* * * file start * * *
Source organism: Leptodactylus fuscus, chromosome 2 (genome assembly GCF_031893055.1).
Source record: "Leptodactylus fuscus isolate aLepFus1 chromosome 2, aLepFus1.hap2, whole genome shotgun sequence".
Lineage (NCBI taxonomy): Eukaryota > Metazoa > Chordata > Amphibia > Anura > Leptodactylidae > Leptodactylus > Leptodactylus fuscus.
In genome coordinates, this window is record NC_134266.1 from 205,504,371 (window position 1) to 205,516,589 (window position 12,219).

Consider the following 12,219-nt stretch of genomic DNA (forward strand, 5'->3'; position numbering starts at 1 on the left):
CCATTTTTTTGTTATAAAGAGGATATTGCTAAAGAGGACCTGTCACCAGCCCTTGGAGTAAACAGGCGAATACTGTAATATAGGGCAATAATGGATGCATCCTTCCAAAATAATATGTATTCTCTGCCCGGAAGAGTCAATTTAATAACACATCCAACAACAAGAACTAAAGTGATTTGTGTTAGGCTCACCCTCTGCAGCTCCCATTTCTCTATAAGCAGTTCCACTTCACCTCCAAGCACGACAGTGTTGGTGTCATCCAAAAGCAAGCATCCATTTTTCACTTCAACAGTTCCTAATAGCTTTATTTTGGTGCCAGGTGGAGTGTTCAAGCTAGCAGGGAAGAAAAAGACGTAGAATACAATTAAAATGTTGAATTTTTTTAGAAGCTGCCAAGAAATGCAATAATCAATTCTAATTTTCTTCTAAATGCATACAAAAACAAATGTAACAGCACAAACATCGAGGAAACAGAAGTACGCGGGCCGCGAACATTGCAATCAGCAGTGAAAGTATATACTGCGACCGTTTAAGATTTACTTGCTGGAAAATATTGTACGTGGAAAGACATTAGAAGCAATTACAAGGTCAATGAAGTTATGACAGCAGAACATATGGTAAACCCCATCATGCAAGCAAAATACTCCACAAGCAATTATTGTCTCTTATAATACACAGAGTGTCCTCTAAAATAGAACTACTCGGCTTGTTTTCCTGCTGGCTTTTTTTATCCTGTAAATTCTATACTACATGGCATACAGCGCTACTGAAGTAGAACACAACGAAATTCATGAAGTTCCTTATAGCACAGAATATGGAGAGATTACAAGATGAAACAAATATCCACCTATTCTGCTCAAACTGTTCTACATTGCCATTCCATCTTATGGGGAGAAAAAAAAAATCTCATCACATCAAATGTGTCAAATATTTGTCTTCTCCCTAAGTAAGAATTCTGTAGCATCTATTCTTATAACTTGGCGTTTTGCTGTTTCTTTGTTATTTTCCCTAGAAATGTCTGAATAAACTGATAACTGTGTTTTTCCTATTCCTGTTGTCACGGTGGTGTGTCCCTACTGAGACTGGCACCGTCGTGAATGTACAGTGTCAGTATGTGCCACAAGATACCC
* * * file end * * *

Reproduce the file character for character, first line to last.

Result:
Source organism: Leptodactylus fuscus, chromosome 2 (genome assembly GCF_031893055.1).
Source record: "Leptodactylus fuscus isolate aLepFus1 chromosome 2, aLepFus1.hap2, whole genome shotgun sequence".
Lineage (NCBI taxonomy): Eukaryota > Metazoa > Chordata > Amphibia > Anura > Leptodactylidae > Leptodactylus > Leptodactylus fuscus.
In genome coordinates, this window is record NC_134266.1 from 205,504,371 (window position 1) to 205,516,589 (window position 12,219).

Consider the following 12,219-nt stretch of genomic DNA (forward strand, 5'->3'; position numbering starts at 1 on the left):
CCATTTTTTTGTTATAAAGAGGATATTGCTAAAGAGGACCTGTCACCAGCCCTTGGAGTAAACAGGCGAATACTGTAATATAGGGCAATAATGGATGCATCCTTCCAAAATAATATGTATTCTCTGCCCGGAAGAGTCAATTTAATAACACATCCAACAACAAGAACTAAAGTGATTTGTGTTAGGCTCACCCTCTGCAGCTCCCATTTCTCTATAAGCAGTTCCACTTCACCTCCAAGCACGACAGTGTTGGTGTCATCCAAAAGCAAGCATCCATTTTTCACTTCAACAGTTCCTAATAGCTTTATTTTGGTGCCAGGTGGAGTGTTCAAGCTAGCAGGGAAGAAAAAGACGTAGAATACAATTAAAATGTTGAATTTTTTTAGAAGCTGCCAAGAAATGCAATAATCAATTCTAATTTTCTTCTAAATGCATACAAAAACAAATGTAACAGCACAAACATCGAGGAAACAGAAGTACGCGGGCCGCGAACATTGCAATCAGCAGTGAAAGTATATACTGCGACCGTTTAAGATTTACTTGCTGGAAAATATTGTACGTGGAAAGACATTAGAAGCAATTACAAGGTCAATGAAGTTATGACAGCAGAACATATGGTAAACCCCATCATGCAAGCAAAATACTCCACAAGCAATTATTGTCTCTTATAATACACAGAGTGTCCTCTAAAATAGAACTACTCGGCTTGTTTTCCTGCTGGCTTTTTTTATCCTGTAAATTCTATACTACATGGCATACAGCGCTACTGAAGTAGAACACAACGAAATTCATGAAGTTCCTTATAGCACAGAATATGGAGAGATTACAAGATGAAACAAATATCCACCTATTCTGCTCAAACTGTTCTACATTGCCATTCCATCTTATGGGGAGAAAAAAAAAATCTCATCACATCAAATGTGTCAAATATTTGTCTTCTCCCTAAGTAAGAATTCTGTAGCATCTATTCTTATAACTTGGCGTTTTGCTGTTTCTTTGTTATTTTCCCTAGAAATGTCTGAATAAACTGATAACTGTGTTTTTCCTATTCCTGTTGTCACGGTGGTGTGTCCCTACTGAGACTGGCACCGTCGTGAATGTACAGTGTCAGTATGTGCCACAAGATACCC